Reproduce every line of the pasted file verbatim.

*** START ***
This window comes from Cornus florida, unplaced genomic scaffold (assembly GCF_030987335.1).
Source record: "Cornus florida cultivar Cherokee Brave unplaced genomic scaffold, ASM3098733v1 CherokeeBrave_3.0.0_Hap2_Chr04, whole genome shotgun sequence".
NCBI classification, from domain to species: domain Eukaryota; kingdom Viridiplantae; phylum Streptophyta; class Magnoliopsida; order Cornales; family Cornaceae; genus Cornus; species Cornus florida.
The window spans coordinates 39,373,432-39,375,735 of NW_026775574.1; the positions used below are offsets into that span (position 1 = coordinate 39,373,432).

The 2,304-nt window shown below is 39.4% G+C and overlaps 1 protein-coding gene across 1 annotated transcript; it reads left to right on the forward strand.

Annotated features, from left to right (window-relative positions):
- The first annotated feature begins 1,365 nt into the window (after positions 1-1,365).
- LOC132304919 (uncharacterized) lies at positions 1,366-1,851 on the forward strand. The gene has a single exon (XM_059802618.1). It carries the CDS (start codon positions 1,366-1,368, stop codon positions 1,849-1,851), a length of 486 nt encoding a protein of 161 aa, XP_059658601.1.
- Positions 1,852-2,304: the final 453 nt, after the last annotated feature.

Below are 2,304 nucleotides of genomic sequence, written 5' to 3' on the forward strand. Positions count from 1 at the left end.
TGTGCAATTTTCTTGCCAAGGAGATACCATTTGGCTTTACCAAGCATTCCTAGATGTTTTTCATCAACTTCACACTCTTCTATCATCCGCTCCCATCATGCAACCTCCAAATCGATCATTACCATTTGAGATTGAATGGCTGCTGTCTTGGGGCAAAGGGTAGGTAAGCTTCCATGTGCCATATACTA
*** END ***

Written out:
This window comes from Cornus florida, unplaced genomic scaffold (assembly GCF_030987335.1).
Source record: "Cornus florida cultivar Cherokee Brave unplaced genomic scaffold, ASM3098733v1 CherokeeBrave_3.0.0_Hap2_Chr04, whole genome shotgun sequence".
NCBI classification, from domain to species: domain Eukaryota; kingdom Viridiplantae; phylum Streptophyta; class Magnoliopsida; order Cornales; family Cornaceae; genus Cornus; species Cornus florida.
The window spans coordinates 39,373,432-39,375,735 of NW_026775574.1; the positions used below are offsets into that span (position 1 = coordinate 39,373,432).

The 2,304-nt window shown below is 39.4% G+C and overlaps 1 protein-coding gene across 1 annotated transcript; it reads left to right on the forward strand.

Annotated features, from left to right (window-relative positions):
- The first annotated feature begins 1,365 nt into the window (after positions 1-1,365).
- LOC132304919 (uncharacterized) lies at positions 1,366-1,851 on the forward strand. The gene has a single exon (XM_059802618.1). It carries the CDS (start codon positions 1,366-1,368, stop codon positions 1,849-1,851), a length of 486 nt encoding a protein of 161 aa, XP_059658601.1.
- Positions 1,852-2,304: the final 453 nt, after the last annotated feature.

Below are 2,304 nucleotides of genomic sequence, written 5' to 3' on the forward strand. Positions count from 1 at the left end.
TGTGCAATTTTCTTGCCAAGGAGATACCATTTGGCTTTACCAAGCATTCCTAGATGTTTTTCATCAACTTCACACTCTTCTATCATCCGCTCCCATCATGCAACCTCCAAATCGATCATTACCATTTGAGATTGAATGGCTGCTGTCTTGGGGCAAAGGGTAGGTAAGCTTCCATGTGCCATATACTA